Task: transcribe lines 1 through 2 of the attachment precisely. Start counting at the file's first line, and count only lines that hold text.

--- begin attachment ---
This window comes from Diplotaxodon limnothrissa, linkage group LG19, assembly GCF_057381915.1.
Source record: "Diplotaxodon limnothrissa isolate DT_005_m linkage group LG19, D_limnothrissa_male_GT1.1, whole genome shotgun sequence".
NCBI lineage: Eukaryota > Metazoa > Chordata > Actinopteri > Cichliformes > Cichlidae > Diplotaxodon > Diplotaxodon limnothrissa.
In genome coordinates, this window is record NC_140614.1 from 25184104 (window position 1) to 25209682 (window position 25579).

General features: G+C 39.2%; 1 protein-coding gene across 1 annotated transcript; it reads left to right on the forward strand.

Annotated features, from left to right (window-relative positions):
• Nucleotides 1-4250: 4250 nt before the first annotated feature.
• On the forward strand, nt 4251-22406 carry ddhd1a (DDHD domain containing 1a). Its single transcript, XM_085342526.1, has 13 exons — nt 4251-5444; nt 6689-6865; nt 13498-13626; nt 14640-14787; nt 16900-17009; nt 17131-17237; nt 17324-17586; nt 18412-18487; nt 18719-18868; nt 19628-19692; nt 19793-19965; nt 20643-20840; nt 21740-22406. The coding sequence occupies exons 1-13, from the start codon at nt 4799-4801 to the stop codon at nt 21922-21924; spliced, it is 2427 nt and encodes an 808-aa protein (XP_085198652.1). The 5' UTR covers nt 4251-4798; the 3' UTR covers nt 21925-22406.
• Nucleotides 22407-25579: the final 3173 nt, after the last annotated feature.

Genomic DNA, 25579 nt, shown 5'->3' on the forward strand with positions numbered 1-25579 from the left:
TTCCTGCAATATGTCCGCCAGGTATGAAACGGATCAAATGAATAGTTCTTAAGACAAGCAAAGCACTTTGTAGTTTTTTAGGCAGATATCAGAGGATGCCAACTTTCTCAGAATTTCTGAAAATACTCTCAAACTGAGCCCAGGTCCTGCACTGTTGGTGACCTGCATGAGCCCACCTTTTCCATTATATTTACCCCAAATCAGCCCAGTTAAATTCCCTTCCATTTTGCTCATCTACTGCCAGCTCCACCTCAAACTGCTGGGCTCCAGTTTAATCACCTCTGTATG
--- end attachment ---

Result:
This window comes from Diplotaxodon limnothrissa, linkage group LG19, assembly GCF_057381915.1.
Source record: "Diplotaxodon limnothrissa isolate DT_005_m linkage group LG19, D_limnothrissa_male_GT1.1, whole genome shotgun sequence".